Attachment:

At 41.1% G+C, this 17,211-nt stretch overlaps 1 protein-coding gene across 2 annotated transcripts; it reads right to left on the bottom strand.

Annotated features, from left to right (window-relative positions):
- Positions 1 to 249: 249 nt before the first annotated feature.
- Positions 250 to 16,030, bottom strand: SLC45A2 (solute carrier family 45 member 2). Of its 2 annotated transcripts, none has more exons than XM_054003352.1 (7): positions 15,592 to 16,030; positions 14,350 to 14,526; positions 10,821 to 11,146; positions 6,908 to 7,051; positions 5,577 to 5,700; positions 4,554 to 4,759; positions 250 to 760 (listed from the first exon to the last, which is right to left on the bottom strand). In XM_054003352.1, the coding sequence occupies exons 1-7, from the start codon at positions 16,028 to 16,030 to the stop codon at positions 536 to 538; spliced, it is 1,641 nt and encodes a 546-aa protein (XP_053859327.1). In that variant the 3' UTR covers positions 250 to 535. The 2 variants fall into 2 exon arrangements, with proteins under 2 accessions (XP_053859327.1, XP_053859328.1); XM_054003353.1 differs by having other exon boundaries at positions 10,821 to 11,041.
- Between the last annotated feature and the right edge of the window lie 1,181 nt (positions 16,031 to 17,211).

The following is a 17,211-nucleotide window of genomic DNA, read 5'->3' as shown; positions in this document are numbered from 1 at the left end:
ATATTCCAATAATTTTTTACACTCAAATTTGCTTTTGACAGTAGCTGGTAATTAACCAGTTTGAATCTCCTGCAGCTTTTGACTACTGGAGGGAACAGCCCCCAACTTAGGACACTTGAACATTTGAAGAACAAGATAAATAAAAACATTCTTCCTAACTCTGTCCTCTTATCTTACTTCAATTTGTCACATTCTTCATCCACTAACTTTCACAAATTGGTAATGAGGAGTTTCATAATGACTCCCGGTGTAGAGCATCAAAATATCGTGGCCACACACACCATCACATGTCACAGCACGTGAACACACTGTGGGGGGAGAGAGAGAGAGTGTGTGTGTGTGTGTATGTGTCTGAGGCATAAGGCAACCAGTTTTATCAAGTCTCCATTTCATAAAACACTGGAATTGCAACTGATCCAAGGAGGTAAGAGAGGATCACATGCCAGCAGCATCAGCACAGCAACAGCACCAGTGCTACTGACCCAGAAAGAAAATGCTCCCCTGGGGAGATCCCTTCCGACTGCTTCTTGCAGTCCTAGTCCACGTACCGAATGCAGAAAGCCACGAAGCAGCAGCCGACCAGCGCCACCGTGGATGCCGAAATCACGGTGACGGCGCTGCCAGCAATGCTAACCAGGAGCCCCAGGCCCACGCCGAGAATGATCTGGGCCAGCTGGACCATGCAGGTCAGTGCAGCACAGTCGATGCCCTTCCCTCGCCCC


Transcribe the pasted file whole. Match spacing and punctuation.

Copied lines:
At 41.1% G+C, this 17,211-nt stretch overlaps 1 protein-coding gene across 2 annotated transcripts; it reads right to left on the bottom strand.

Annotated features, from left to right (window-relative positions):
- Positions 1 to 249: 249 nt before the first annotated feature.
- Positions 250 to 16,030, bottom strand: SLC45A2 (solute carrier family 45 member 2). Of its 2 annotated transcripts, none has more exons than XM_054003352.1 (7): positions 15,592 to 16,030; positions 14,350 to 14,526; positions 10,821 to 11,146; positions 6,908 to 7,051; positions 5,577 to 5,700; positions 4,554 to 4,759; positions 250 to 760 (listed from the first exon to the last, which is right to left on the bottom strand). In XM_054003352.1, the coding sequence occupies exons 1-7, from the start codon at positions 16,028 to 16,030 to the stop codon at positions 536 to 538; spliced, it is 1,641 nt and encodes a 546-aa protein (XP_053859327.1). In that variant the 3' UTR covers positions 250 to 535. The 2 variants fall into 2 exon arrangements, with proteins under 2 accessions (XP_053859327.1, XP_053859328.1); XM_054003353.1 differs by having other exon boundaries at positions 10,821 to 11,041.
- Between the last annotated feature and the right edge of the window lie 1,181 nt (positions 16,031 to 17,211).

The following is a 17,211-nucleotide window of genomic DNA, read 5'->3' as shown; positions in this document are numbered from 1 at the left end:
ATATTCCAATAATTTTTTACACTCAAATTTGCTTTTGACAGTAGCTGGTAATTAACCAGTTTGAATCTCCTGCAGCTTTTGACTACTGGAGGGAACAGCCCCCAACTTAGGACACTTGAACATTTGAAGAACAAGATAAATAAAAACATTCTTCCTAACTCTGTCCTCTTATCTTACTTCAATTTGTCACATTCTTCATCCACTAACTTTCACAAATTGGTAATGAGGAGTTTCATAATGACTCCCGGTGTAGAGCATCAAAATATCGTGGCCACACACACCATCACATGTCACAGCACGTGAACACACTGTGGGGGGAGAGAGAGAGAGTGTGTGTGTGTGTGTATGTGTCTGAGGCATAAGGCAACCAGTTTTATCAAGTCTCCATTTCATAAAACACTGGAATTGCAACTGATCCAAGGAGGTAAGAGAGGATCACATGCCAGCAGCATCAGCACAGCAACAGCACCAGTGCTACTGACCCAGAAAGAAAATGCTCCCCTGGGGAGATCCCTTCCGACTGCTTCTTGCAGTCCTAGTCCACGTACCGAATGCAGAAAGCCACGAAGCAGCAGCCGACCAGCGCCACCGTGGATGCCGAAATCACGGTGACGGCGCTGCCAGCAATGCTAACCAGGAGCCCCAGGCCCACGCCGAGAATGATCTGGGCCAGCTGGACCATGCAGGTCAGTGCAGCACAGTCGATGCCCTTCCCTCGCCCC